It's the issue that just won't go away. Eligibility for SBIR awards for VC controlled companies.
Will somebody please tell me why companies that now have received millions of dollars of outside investment would even care about grabbing a relatively few thousand dollars of grants intended for startups.
Reminds me of the rich bully on the playground stealing lunch money from the weaker and poorer kids.
The Small Business Technology Council (SBTC) sent out an appeal to its membership yesterday. I'm going to provide it verbatim:
Sign on to the NIH Letter Today!
During a recent hearing SBTC Executive Director Jere Glover testified before the Technology and Innovation Subcommittee of the House of Representatives’ Science and Technology Committee. Glover documented the success of the federal Small Business Innovation Research (SBIR) Program, which is due for renewal by Congress.
During the hearing Chairman David Wu (D-Ore.) suggested a compromise that would allow National Institute of Health (NIH) applicants to be exempt from affiliation rules preventing large venture capital (VC) owned companies from participating in the SBIR program, while keeping the restrictions in place for all other agencies. Glover objected to this compromise, pointing out that many small biotech companies oppose VC involvement in the SBIR, including those in the SBTC membership.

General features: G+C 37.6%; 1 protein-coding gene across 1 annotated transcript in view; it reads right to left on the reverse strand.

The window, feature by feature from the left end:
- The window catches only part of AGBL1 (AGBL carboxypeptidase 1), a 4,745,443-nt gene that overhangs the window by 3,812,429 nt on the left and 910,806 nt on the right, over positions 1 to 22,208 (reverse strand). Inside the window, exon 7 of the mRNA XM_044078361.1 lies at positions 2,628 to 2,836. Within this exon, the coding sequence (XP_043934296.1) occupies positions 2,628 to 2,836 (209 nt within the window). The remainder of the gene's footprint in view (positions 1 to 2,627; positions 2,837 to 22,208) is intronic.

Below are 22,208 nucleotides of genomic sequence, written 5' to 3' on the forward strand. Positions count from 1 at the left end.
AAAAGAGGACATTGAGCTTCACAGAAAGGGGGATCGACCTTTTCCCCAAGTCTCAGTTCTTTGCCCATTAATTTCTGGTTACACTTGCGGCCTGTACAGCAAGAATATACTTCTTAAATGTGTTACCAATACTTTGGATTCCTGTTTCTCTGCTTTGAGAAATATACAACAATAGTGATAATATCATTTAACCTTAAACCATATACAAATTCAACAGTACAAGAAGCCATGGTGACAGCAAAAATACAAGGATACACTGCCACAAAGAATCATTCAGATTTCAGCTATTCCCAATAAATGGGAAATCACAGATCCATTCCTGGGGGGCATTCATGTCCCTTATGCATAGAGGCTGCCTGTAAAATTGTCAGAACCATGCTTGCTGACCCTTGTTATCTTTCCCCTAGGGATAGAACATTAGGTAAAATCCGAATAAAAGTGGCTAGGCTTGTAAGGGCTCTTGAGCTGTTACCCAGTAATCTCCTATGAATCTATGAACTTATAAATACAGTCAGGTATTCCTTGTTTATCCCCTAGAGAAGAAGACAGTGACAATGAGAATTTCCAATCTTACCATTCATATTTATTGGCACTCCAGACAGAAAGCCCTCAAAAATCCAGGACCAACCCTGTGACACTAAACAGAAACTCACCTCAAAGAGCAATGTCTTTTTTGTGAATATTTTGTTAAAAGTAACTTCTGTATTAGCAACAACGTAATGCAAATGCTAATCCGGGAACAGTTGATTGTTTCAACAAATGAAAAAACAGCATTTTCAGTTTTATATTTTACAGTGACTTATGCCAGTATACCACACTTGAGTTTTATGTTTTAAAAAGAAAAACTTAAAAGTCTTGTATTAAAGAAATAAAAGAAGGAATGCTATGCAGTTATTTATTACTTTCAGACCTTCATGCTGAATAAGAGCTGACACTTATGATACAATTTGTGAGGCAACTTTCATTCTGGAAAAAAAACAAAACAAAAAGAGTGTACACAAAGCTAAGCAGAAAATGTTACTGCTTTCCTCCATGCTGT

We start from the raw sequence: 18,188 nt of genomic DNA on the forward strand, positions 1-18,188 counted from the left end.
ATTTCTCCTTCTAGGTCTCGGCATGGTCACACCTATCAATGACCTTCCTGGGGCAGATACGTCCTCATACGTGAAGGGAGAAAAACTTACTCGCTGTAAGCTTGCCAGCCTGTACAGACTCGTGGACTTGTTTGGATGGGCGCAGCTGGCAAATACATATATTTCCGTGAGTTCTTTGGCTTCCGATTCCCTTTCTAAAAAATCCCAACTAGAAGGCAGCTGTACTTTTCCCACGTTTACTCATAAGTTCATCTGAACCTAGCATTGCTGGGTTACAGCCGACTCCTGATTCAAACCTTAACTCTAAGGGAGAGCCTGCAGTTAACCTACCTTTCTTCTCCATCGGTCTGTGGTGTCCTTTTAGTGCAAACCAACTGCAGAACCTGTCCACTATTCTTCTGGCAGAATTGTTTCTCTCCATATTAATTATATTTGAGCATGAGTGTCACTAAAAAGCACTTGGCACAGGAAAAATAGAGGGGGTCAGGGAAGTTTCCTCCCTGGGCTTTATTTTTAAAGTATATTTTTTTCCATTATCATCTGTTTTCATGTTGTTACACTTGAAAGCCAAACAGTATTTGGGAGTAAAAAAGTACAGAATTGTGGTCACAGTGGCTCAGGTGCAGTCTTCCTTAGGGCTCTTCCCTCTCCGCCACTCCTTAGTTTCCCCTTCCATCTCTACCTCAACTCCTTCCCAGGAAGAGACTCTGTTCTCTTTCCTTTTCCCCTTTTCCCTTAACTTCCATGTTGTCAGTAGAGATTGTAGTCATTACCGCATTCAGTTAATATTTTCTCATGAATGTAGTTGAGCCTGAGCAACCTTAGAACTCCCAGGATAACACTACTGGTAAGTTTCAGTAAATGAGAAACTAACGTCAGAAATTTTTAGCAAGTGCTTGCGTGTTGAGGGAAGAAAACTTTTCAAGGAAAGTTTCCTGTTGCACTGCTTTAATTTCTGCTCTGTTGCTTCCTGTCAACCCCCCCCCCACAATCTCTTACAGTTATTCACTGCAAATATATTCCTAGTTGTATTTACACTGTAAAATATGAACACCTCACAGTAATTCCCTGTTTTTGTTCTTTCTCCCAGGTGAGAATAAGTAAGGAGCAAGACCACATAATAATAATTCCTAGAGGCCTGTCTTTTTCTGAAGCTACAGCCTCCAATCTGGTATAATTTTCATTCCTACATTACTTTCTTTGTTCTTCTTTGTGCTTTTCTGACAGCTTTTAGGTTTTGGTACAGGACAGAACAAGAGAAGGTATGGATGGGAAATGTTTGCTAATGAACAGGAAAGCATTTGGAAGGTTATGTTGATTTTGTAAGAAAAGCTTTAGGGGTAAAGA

In response to this, an SBTC NIH member has drafted a letter to send to Rep. Wu urging him not to allow VC owned companies unrestricted access to the SBIR program. SBTC would like as many biotech and medical device firms as possible to sign on to this letter to show Wu that opposition to VC involvement in this program is not just limited to Department of Defense (DoD) awardees.
If you are a NIH awardee and would like your name on this letter, please send an email to Alec Orban.
Take Action Today!
View the NIH Letter
View Jere Glovers Testimony
Sign on to the NIH Letter
OK, here's your chance to voice your opinion. If you're a "biotech or medical device" company and wish to sign onto the letter, click the links above and do so.
If you have a good reason that you don't want to sign the letter (other than not wanting to stick your neck out), please use the Comments feature on this Blog and tell me your reasoning. I really want to understand the underlying thinking here.
My position on the VC issue is well documented. I am opposed to changing the eligibility rules. However, I'm a realist. If we must compromise on this in order to get SBIR reauthorized, than so be it. But let's do it smart and not fundamentally change the program.
So, convince me it's a good idea to broaden SBIR eligibility. Even selectively.
And please cut the crap about having had eligibility "taken away". We all know that really isn't true.